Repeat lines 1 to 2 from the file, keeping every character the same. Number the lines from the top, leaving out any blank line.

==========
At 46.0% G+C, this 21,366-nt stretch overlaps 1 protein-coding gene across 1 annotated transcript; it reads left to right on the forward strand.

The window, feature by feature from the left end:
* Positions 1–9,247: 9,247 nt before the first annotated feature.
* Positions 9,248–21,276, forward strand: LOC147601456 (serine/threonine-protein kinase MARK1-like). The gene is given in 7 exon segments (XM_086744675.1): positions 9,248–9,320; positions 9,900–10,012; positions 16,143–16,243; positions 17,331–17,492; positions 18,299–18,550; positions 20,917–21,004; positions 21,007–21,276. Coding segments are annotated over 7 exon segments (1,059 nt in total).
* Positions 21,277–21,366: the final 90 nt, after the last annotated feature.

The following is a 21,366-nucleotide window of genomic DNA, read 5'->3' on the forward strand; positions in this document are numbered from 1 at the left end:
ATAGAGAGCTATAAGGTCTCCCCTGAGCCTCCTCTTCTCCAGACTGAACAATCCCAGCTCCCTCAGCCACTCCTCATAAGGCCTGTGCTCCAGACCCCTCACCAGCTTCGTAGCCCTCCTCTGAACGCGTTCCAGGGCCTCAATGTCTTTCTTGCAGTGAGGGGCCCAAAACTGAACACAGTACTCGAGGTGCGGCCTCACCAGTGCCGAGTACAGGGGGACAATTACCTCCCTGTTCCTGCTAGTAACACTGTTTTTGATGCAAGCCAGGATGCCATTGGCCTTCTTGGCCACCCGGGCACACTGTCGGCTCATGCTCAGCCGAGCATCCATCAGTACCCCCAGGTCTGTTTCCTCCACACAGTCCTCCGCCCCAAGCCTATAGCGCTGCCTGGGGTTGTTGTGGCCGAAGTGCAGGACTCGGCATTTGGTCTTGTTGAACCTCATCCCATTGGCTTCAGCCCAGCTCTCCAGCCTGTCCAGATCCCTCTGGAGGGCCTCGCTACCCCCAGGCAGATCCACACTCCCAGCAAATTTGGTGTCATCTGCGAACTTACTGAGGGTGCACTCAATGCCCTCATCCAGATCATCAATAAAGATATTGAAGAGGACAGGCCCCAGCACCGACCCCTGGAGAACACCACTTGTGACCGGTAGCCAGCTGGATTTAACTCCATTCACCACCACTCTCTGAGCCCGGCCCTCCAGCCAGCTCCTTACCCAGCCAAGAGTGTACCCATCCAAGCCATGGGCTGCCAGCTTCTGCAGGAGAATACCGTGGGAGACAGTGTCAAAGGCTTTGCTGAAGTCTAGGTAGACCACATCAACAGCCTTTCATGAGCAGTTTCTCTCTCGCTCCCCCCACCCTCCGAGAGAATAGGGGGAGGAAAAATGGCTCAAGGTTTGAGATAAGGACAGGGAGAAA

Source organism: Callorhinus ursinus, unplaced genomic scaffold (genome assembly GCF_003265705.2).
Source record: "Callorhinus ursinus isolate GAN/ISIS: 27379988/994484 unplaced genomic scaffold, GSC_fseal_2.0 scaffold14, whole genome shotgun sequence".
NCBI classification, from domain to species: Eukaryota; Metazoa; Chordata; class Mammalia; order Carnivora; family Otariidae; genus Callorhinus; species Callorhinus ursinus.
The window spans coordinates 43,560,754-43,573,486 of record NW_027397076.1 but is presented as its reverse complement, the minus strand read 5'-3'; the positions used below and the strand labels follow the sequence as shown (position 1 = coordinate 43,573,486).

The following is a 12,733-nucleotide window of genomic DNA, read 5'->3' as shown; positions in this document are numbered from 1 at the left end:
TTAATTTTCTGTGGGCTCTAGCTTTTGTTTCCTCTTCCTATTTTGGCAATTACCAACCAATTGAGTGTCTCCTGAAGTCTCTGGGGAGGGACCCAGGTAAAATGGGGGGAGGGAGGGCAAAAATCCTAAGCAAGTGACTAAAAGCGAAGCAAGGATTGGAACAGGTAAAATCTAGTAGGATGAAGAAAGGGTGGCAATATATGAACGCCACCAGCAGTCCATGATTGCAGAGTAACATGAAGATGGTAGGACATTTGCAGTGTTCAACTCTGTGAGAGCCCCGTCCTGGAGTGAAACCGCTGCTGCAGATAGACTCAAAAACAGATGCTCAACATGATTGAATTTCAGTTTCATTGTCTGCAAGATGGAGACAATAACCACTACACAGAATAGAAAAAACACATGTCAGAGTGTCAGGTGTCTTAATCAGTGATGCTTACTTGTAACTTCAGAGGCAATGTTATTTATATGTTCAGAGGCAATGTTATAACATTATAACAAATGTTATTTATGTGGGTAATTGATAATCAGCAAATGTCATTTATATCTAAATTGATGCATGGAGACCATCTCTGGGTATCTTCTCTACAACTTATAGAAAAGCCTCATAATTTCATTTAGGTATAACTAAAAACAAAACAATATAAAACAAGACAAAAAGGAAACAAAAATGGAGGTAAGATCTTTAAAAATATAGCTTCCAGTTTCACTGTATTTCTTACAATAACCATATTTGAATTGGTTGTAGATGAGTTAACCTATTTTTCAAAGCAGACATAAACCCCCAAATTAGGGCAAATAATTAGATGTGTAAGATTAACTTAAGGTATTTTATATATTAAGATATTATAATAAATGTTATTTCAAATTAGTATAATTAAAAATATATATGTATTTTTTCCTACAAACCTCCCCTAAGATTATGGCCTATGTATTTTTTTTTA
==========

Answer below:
At 46.0% G+C, this 21,366-nt stretch overlaps 1 protein-coding gene across 1 annotated transcript; it reads left to right on the forward strand.

The window, feature by feature from the left end: